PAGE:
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Aquatic swirls Diversity of shapes
The nuances in the different shades of blue in these triskelia suggest the movement of waves and swirling water. Their circular motion, which governs the mechanics of fluids on earth, is an expression of the Coriolis force. Many galaxies also turn on a central axis in accordance with this same principle of gyratory motion. The triskelion thus serves here as a suggestion of these cosmic forces. Multiple interlocked triskelia in a composition inspired by the Aberlemno Cross in Angus, Scotland, early 9th century.
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Original design inspired by the style of the visual artists of the 1930s Breton movement known as the “Seiz Breur” [“seven brothers”], which linked traditional Celtic motifs with the Art Deco style.
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Original design. This triskelion opens up into scrolls reminiscent of the flowing patterns typical of Art Nouveau.
Design inspired by the spiral patterns in the Book of Durrow.
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Trees of life with double spiral Diversity of shapes
Book of Kells, folio 202r. The profusion of vegetal interlace during the Irish golden age may be regarded as a graphic interpretation of certain Judaeo-Christian texts that compare the newly baptised believer to a young plant that joins the ranks of the trees in the garden of the Church and will bear the fruit of spiritual abundance.
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Shrine of St Patrick’s Bell, made probably in Armagh, late 11th – early 12th century. This motif is typical of the Scandinavian style we find in the interlaces produced in Ireland in this period: it could be interpreted as two dragons or as two interlaced vines.
The St Chad Gospels, portrait of St Luke, Wales. On one of the folios of this gospel book, St Luke is holding a cross and a flowering sceptre, crossed over his chest like Osiris crossing his divine insignia. The cross appears here to be placed in juxtaposition with the traditional pre-Christian symbol of the seemingly dry branch that, planted in soil, burgeons forth as a pledge of eternal life. In Hebrew, the name ‘Nazareth’ is reminiscent of the idea of a branch: Jesus is thus the last shoot on the genealogical tree of Jesse.
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The lion of St Mark Diversity of shapes
Authorâ€™s adaptation of the lion, the symbol of St Mark, from the Book of Durrow, folio 191v. A resemblance to the animal that appears on the Papil Stone (p. 190) may be noted. In the early Middle Ages, the lion was known to the Celts only from often highly stylised representations.
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Winged lion, symbol of St Mark, Book of Kells, folio 27v.
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Drawing on the immense popularity and the timeless appeal of Celtic ornaments, author David Balade, an acclaimed artist who created many drawings and paintings in the Celtic style, has chosen the most interesting, diverse and typical patterns and motifs of Celtic art for this beautifully designed practical and historical sourcebook. Starting with an illustrated introduction to the Celts and the development of Celtic art, all designs showcased in Designing Celtic Ornament are placed in their historical context. The chapters which follow examine the major patterns of Celtic ornamentation: spirals, interlace, labyrinths and beasts. Each chapter opens with a general introduction to the elements of the pattern and is followed by the many modifications it underwent during the ages. A short introduction to each variation with illustrated examples from magnificent manuscripts such as the Book of Kells, the Book of Durrow or the Lindisfarne Gospels explains the specific characteristics of a certain pattern, how it was created and what it symbolised. More than 200 of the depicted designs can be reproduced and applied to contemporary work. The final chapter gives easy to follow step-by-step instructions for replicating twenty of the most beautiful motifs to be found in this exquisite collection of Celtic ornaments. Designing Celtic Ornament not only explores the history and symbolism of the most popular Celtic motifs, but also provides a fantastic and ideal resource for artists, designers and crafters working in all media.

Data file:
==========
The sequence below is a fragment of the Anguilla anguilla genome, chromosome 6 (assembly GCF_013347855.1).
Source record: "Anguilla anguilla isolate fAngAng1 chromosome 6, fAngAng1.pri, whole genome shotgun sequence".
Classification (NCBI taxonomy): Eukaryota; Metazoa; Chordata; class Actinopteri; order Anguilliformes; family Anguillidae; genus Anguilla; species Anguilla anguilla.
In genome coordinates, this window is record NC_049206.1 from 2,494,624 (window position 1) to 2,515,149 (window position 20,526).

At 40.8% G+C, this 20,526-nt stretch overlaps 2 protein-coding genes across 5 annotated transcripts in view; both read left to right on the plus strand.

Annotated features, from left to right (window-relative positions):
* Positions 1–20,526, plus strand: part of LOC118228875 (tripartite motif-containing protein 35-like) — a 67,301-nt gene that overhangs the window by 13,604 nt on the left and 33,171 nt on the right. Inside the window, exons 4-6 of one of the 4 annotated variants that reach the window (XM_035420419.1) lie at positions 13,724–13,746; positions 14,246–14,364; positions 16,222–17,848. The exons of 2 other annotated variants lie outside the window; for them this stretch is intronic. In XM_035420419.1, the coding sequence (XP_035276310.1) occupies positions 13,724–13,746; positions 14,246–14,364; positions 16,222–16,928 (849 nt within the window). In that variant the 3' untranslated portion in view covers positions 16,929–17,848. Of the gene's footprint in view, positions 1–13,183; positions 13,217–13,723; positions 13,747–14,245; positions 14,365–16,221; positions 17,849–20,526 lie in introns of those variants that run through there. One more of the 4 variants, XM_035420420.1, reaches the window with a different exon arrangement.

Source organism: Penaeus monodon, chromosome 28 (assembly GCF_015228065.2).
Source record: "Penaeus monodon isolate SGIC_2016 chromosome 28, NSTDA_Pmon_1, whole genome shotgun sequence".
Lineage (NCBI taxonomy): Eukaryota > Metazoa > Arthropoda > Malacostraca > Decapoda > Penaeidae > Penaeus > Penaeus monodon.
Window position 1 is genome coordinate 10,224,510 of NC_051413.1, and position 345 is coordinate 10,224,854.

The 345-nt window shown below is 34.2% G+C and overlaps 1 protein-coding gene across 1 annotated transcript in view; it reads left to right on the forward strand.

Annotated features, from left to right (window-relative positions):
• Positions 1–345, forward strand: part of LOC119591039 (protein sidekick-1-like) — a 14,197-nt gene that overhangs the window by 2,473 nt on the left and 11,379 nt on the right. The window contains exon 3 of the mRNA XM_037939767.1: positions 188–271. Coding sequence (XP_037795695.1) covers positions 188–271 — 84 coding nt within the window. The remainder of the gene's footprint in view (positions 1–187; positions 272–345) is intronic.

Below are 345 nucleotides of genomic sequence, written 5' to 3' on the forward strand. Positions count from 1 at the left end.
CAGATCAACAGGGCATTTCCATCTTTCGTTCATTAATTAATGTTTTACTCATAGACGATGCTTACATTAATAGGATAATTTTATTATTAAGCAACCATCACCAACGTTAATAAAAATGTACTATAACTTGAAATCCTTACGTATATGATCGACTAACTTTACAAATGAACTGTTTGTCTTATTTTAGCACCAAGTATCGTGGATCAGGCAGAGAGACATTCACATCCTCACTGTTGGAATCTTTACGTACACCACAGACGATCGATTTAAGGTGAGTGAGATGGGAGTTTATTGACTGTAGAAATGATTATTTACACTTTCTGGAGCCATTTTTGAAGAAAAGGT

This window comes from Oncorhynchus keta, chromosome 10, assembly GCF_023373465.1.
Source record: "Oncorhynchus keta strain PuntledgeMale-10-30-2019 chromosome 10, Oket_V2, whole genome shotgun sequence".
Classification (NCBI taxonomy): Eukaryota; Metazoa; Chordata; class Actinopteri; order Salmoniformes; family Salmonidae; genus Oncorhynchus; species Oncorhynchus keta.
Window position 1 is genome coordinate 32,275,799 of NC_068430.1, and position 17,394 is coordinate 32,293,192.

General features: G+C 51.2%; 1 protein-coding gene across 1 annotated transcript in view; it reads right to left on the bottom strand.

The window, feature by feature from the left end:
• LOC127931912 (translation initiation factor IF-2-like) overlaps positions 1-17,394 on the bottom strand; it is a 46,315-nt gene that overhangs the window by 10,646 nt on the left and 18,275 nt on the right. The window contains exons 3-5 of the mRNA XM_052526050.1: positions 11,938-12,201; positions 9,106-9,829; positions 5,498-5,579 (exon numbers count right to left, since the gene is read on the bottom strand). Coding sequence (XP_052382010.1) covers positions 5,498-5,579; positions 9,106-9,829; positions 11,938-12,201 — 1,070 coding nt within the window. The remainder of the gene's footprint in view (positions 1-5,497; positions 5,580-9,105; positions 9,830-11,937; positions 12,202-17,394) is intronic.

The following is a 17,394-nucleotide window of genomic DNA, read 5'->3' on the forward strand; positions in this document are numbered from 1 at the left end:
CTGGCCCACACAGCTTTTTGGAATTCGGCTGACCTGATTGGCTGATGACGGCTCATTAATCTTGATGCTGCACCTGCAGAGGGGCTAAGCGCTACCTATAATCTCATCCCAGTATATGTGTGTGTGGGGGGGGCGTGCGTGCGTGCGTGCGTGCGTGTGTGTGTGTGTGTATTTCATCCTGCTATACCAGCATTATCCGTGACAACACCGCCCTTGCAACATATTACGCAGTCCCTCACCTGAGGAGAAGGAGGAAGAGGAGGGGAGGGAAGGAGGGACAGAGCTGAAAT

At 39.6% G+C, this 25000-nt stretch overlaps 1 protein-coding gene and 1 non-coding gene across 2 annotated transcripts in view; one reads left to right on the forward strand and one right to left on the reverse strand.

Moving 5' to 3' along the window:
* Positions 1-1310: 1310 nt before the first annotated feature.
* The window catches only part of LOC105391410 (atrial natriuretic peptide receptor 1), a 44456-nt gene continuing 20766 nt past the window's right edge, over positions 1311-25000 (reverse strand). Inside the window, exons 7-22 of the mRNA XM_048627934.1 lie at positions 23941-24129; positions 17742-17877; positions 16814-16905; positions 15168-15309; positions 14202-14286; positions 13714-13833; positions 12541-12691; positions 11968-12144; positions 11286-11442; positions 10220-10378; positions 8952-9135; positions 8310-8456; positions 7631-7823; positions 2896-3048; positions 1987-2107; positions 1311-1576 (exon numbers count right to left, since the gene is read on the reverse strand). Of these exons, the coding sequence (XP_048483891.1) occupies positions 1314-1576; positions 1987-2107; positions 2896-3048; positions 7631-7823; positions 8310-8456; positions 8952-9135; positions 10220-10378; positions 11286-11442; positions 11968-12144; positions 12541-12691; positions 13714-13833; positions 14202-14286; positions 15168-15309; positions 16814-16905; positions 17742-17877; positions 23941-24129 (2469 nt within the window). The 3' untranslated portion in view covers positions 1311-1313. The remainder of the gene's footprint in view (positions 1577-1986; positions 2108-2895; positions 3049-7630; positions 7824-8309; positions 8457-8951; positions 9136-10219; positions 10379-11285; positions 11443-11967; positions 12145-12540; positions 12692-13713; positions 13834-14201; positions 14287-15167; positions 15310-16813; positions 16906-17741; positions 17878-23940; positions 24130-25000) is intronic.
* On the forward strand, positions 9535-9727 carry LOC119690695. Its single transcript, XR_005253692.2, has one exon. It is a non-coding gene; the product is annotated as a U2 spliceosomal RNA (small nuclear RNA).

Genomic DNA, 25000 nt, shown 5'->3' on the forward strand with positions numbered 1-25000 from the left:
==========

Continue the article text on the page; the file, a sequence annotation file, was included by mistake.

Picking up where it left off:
Specifications 220 x 220 mm (8 2/3 x 8 2/3 inches) 240 pages with more than 400 colour illustrations Hardback Recommended retail price: £ 19.95 | 24.95 | US$ 35.00 ISBN 978-1-908126-13-9 23,000 words September 2011 Key features • Practical and inspirational sourcebook on the most typical Celtic designs with detailed explanatory text, historical background information and packed with more than 400 colour illustrations • Covers all important manuscripts of the Celtic tradition such as Book of Kells or Gospels of Lindisfarne • With more than 200 motifs that can be traced or scanned • Easy to follow step-by-step instructions how to create 20 of the most beautiful motifs • Ideal for use in graphics layout, needlework and other arts and crafts projects Contents Spirals and Triskelia Interlace Labyrinths Bestiary How to Design Celtic Motifs
The author: David Balade (b. 1972) studied marketing and business at Nantes, France. Since 2001 he has dedicated himself to his artistic career which is closely connected with Celtic art. In 2003 he founded Ker Is, a company specialising in Celtic artefacts. Balade is also the author of several books on Celtic motifs and ornament.
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sample pages from a book published by Vivays Publishing